In a useful anti-austerity editorial the NYT makes the mistake of equating the trade surpluses of China and Germany. There is a fundamental difference between these countries. China is a fast growing developing country. In standard economic theory we would expect that it would be a capital importer (meaning it has a trade deficit) since capital gets a much higher return in China than elsewhere. The fact that China and other developing countries are growing by running large trade surpluses and exporting capital reflects the enormous failure of the IMF in setting up a workable international financial system.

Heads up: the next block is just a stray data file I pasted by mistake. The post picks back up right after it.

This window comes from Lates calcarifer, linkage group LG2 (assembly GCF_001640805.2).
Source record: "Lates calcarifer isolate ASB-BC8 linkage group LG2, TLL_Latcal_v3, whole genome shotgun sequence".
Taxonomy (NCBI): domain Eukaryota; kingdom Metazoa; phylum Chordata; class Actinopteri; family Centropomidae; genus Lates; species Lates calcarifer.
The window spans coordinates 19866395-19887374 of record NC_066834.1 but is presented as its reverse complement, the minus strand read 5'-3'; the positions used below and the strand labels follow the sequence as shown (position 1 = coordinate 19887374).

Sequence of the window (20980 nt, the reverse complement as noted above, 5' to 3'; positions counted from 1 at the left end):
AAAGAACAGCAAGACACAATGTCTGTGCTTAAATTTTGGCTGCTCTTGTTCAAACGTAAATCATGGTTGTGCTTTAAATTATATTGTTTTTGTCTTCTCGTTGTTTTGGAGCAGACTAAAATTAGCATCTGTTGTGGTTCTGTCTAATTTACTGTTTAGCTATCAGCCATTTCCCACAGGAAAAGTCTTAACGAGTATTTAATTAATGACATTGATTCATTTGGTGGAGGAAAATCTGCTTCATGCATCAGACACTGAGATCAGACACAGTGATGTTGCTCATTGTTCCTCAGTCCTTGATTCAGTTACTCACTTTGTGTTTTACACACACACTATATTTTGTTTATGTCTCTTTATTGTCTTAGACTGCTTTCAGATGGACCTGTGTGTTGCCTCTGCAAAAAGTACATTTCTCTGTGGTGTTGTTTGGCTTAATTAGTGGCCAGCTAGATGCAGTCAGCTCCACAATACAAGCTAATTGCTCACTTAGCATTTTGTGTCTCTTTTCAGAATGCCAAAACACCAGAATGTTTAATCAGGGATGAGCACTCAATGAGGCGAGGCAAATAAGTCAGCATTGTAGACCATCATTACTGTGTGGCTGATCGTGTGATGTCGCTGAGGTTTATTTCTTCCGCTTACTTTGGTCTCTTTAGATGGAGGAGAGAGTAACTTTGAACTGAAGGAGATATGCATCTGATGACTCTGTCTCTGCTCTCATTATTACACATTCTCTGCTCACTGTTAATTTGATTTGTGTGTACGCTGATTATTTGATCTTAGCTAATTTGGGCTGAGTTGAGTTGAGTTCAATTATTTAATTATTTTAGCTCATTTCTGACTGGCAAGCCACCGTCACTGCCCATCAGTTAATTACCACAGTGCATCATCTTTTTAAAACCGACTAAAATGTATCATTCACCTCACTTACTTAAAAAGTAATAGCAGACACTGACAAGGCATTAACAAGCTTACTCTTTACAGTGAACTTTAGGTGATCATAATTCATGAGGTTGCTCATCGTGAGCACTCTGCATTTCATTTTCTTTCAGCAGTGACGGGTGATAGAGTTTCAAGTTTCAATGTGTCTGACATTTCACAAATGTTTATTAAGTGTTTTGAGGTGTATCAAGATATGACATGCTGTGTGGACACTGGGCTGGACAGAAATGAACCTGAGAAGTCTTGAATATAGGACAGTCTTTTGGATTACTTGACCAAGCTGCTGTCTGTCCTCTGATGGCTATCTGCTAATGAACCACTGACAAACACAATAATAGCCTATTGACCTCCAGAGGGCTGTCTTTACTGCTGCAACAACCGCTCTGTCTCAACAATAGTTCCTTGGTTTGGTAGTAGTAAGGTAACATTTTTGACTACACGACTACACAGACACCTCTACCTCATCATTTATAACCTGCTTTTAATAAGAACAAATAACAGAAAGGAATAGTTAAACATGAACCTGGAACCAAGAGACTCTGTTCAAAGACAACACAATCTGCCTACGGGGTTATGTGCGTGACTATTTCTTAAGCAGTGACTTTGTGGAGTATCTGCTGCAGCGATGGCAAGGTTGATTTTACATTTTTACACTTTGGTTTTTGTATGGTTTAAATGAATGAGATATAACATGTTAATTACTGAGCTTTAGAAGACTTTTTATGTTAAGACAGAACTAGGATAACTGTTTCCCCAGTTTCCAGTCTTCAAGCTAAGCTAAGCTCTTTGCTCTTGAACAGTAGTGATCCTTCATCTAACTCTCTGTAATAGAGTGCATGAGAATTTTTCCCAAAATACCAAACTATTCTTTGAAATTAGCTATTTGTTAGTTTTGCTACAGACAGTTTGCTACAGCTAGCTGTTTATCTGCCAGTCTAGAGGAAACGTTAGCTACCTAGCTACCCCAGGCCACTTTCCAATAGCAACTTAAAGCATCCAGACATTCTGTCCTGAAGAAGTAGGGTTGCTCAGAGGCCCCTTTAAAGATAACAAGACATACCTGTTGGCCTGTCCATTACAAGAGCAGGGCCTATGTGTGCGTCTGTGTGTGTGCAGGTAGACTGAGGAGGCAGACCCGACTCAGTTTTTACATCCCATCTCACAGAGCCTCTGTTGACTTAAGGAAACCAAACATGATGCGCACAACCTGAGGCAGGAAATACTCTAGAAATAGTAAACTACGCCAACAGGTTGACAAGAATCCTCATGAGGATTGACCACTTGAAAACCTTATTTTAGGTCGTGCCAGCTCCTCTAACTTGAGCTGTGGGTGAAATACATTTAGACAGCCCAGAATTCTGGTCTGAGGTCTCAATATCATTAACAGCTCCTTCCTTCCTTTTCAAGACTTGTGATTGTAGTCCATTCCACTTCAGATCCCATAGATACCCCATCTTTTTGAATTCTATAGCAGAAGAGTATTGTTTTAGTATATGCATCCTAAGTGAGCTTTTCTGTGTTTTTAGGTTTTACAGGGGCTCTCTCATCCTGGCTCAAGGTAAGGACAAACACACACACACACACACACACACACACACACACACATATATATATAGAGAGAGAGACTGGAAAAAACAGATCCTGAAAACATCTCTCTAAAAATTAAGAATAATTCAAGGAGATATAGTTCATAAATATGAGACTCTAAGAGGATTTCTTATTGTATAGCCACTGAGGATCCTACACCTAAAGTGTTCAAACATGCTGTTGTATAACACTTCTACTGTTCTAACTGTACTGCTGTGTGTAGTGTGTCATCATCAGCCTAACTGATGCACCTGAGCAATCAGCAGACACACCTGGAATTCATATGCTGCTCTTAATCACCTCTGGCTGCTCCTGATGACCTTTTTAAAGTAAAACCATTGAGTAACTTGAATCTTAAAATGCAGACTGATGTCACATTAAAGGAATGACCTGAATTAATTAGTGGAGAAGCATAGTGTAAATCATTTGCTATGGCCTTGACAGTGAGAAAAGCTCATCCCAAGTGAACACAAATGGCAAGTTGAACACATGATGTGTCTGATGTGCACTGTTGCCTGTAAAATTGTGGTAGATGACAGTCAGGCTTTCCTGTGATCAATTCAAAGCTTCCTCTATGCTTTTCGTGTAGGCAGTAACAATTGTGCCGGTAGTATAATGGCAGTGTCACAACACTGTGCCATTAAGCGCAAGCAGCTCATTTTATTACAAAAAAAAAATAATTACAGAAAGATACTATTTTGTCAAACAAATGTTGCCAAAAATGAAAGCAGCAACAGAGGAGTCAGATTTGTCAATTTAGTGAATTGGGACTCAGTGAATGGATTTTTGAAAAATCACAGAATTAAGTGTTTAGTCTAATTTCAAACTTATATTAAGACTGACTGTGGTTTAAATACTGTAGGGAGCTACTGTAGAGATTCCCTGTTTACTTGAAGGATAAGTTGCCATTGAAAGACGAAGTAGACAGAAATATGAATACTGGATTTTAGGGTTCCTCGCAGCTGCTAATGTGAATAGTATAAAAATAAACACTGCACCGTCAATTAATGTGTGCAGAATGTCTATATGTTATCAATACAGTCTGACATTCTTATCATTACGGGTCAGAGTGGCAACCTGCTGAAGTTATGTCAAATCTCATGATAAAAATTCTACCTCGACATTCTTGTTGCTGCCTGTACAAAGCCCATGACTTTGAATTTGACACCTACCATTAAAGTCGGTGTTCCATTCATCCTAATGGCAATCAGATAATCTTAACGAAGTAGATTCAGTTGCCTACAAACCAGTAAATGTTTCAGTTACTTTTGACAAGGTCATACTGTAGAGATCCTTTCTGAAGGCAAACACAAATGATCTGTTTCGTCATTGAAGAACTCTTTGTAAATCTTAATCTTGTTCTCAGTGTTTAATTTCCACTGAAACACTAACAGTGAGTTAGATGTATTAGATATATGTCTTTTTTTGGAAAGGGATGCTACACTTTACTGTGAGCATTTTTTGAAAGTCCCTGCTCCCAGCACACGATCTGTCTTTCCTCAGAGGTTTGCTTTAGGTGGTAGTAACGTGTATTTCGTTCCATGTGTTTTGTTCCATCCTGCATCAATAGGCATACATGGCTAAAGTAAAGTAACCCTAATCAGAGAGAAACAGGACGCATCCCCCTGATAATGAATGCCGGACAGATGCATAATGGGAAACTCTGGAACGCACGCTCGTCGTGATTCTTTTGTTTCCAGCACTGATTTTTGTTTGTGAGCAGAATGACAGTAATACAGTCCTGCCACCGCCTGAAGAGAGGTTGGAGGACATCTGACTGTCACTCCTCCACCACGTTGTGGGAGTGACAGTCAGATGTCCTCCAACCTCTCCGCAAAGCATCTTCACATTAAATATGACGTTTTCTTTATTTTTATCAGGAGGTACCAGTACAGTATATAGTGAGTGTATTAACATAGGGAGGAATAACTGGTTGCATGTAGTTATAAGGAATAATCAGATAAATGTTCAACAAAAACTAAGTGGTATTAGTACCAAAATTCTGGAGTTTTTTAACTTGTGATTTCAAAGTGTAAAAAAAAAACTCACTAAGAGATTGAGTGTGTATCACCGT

On the other hand, it would be expected that a relatively slow growing wealthy country like Germany would have a trade surplus, although not necessarily with other wealthy countries, as is now the case in the euro zone. The Germans apparently have not yet come to grips with the accounting identity that implies that if they run persistent trade surpluses with the other euro zone countries, then Germany will have to continually lend them more money. The only way to avoid this situation would be if the deficit countries within the euro zone had massive surpluses with non-euro zone countries.